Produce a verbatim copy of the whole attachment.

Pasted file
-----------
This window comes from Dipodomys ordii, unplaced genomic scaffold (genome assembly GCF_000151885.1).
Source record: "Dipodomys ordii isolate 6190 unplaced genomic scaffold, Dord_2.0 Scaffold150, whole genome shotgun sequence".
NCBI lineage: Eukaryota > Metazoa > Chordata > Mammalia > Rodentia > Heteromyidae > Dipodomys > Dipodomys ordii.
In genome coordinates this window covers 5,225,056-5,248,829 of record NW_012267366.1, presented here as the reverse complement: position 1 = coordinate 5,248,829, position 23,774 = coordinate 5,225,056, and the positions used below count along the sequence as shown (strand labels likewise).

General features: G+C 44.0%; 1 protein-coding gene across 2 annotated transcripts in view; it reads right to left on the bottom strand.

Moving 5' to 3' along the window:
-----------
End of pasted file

This window comes from Dipodomys ordii, unplaced genomic scaffold (genome assembly GCF_000151885.1).
Source record: "Dipodomys ordii isolate 6190 unplaced genomic scaffold, Dord_2.0 Scaffold150, whole genome shotgun sequence".
NCBI lineage: Eukaryota > Metazoa > Chordata > Mammalia > Rodentia > Heteromyidae > Dipodomys > Dipodomys ordii.
In genome coordinates this window covers 5,225,056-5,248,829 of record NW_012267366.1, presented here as the reverse complement: position 1 = coordinate 5,248,829, position 23,774 = coordinate 5,225,056, and the positions used below count along the sequence as shown (strand labels likewise).

General features: G+C 44.0%; 1 protein-coding gene across 2 annotated transcripts in view; it reads right to left on the bottom strand.

Moving 5' to 3' along the window: